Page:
A bookstore on Yangon's famous Book Street pictured in 2019. (Frontier)

‘Back to the Dark Ages’: The regime’s publishing clampdown

After a decade of relative freedom, Myanmar’s military junta has turned back the clock by banning books, shutting down publishing houses and creating an atmosphere of fear that encourages self-censorship.

By FRONTIER

In 2007, well-known author Ko Wai Hmuu Thwin fulfilled a childhood dream by founding his own publishing house, called Roads of Yangon.

Established in Yangon’s Mingalar Taung Nyunt Township, the publishing house quickly drew a large following with its focus on politics.

Authors published by Roads of Yangon included prominent activist and political prisoner Min Ko Naing, 1988 protest leader and founder of the Democratic Party for a New Society Moe Thee Zun, and the deceased vice-chair of the National League for Democracy U Kyi Maung, a former colonel in the military.

Just three weeks after the military seized power in a coup, Wai Hmuu Thwin’s dream was crushed. On February 21, 2021, the regime forcibly shuttered his publishing house, accusing him of supporting anti-military resistance.

“I was very sad when I heard the news. There are no assault weapons in my publishing house, only books and articles,” said Wai Hmuu Thwin, who had gone into hiding after an arrest warrant was issued for Min Ko Naing a week earlier.

The military coup ousted the democratically elected NLD, plunging the country into a political crisis that has since blossomed into a civil war. Min Ko Naing emerged as a prominent figure in the resistance, helping to organise mass peaceful protests which the new junta cracked down on with lethal force, killing hundreds. He later went on to announce the formation of the National Unity Government, a rival administration appointed by elected lawmakers.

“The military started looking for me because they thought the publisher and the writer were related; from then on I had to run away from home,” he told Frontier on July 9.

“We had been planning to publish a book of poems by Min Ko Naing, but it had to be postponed because of the coup,” he added.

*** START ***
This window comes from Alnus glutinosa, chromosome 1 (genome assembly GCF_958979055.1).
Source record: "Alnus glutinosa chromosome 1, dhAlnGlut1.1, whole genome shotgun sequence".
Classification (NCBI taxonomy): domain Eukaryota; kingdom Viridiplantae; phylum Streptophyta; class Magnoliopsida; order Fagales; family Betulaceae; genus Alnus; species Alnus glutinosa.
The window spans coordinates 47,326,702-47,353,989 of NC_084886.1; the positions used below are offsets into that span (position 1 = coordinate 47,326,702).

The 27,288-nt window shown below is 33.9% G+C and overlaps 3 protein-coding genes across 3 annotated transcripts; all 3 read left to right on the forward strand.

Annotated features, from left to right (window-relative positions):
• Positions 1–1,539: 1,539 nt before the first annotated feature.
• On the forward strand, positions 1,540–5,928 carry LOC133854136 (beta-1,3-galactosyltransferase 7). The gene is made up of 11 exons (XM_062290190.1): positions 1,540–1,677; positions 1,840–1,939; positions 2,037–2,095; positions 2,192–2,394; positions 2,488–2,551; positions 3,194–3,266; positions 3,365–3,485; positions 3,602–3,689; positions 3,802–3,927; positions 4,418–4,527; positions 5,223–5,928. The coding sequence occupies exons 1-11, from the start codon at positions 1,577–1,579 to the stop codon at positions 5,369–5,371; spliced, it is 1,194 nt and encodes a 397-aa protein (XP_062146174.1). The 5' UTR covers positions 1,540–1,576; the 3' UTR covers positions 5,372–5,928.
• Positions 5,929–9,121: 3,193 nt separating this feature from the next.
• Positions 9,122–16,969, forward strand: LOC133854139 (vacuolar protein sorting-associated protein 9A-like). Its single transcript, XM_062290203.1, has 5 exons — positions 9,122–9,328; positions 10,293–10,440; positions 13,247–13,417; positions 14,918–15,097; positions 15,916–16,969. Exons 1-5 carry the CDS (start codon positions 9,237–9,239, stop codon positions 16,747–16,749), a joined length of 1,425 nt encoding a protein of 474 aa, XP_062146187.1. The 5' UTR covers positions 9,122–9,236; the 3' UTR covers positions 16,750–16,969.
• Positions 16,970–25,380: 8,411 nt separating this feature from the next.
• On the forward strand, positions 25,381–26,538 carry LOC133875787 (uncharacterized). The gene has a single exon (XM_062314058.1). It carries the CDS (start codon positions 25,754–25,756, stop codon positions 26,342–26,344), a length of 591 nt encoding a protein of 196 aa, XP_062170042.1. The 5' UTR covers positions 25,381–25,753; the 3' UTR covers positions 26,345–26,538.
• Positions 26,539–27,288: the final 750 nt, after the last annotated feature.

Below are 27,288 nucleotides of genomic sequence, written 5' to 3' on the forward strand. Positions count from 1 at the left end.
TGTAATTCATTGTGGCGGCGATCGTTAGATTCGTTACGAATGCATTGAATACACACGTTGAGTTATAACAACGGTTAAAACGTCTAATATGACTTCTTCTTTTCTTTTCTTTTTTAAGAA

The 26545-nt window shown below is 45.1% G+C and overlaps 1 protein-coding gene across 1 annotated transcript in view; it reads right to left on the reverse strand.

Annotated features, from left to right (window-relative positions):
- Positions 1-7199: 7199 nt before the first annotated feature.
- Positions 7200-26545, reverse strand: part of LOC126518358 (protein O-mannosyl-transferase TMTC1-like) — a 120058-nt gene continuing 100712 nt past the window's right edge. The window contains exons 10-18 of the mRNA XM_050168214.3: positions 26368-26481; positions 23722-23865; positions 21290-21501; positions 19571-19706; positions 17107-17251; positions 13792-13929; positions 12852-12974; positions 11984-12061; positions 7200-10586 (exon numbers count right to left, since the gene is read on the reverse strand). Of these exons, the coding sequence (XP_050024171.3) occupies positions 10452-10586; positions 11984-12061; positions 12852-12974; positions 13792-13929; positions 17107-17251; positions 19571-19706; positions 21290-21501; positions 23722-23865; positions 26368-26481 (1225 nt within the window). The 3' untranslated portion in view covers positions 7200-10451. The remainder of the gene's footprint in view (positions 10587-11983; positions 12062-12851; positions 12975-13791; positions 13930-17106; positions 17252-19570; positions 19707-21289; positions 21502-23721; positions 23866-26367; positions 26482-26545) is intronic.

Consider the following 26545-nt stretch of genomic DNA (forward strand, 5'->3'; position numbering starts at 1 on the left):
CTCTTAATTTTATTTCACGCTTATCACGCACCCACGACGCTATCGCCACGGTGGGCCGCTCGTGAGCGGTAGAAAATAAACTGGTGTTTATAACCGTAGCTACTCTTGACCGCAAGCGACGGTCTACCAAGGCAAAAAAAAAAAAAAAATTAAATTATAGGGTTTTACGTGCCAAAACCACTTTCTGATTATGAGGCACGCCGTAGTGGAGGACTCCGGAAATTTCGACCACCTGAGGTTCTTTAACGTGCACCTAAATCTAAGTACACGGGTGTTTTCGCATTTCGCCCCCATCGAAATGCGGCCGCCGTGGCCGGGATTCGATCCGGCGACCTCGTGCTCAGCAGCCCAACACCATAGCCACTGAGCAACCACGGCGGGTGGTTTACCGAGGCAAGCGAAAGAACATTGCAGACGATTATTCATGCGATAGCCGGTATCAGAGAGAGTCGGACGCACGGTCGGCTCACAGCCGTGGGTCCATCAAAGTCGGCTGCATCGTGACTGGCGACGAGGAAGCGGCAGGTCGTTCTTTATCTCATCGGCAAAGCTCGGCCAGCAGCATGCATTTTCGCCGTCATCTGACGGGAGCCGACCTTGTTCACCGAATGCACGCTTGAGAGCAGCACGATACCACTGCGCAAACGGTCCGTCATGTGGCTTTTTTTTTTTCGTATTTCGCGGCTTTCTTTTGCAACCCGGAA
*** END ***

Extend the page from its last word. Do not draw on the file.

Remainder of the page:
Roads to Yangon was one of the first publishing houses to be shut down. In the weeks after the coup, the junta focused most if its attention on independent media, arresting dozens of journalists and forcing the closure of most print media, although some independent publications continued to publish online.

After targeting news publications, the junta moved to stifle the literary sector and began revoking the licences of other publishing houses and closing book shops. In April 2021, the junta revoked publishing licences for Win Toe Aung Printing House and Yan Aung Library for publishing Lu Thay Lu Pyit, a controversial religious book. Written in 1958 by monk Shin Oakkahta, the book argued that human beings can only be reincarnated as human beings, not animals, a major deviation from traditional Buddhist belief.

Next was the Shwe Lab bookstore, which had its publishing licence revoked for printing a translation of My Possessive Step Bro, a novel about a homosexual relationship by author Hnaung A Yeik.

In May of this year, the junta shut down Lwin Oo bookstore in Yangon’s Hledan neighbourhood, after it produced a Myanmar translation of Dr Ronan Lee’s Myanmar’s Rohingya Genocide: Identity, History and Hate Speech.

The book, published shortly after the coup, documents the persecution of the Rohingya, a mostly Muslim minority group that in 2017 the military targeted with a brutal counter-insurgency campaign in northern Rakhine State. Thousands of Rohingya civilians were killed and hundreds of thousands more fled to Bangladesh. 

While some in the international community labeled the military’s actions genocide, many in the NLD and broader pro-democracy movement defended the campaign. But since the coup, there has been some shift in public opinion, indicated by the fact that a publishing house translated Lee’s book in the first place, and the NUG has condemned the military’s violence and pledged to grant Rohingya citizenship.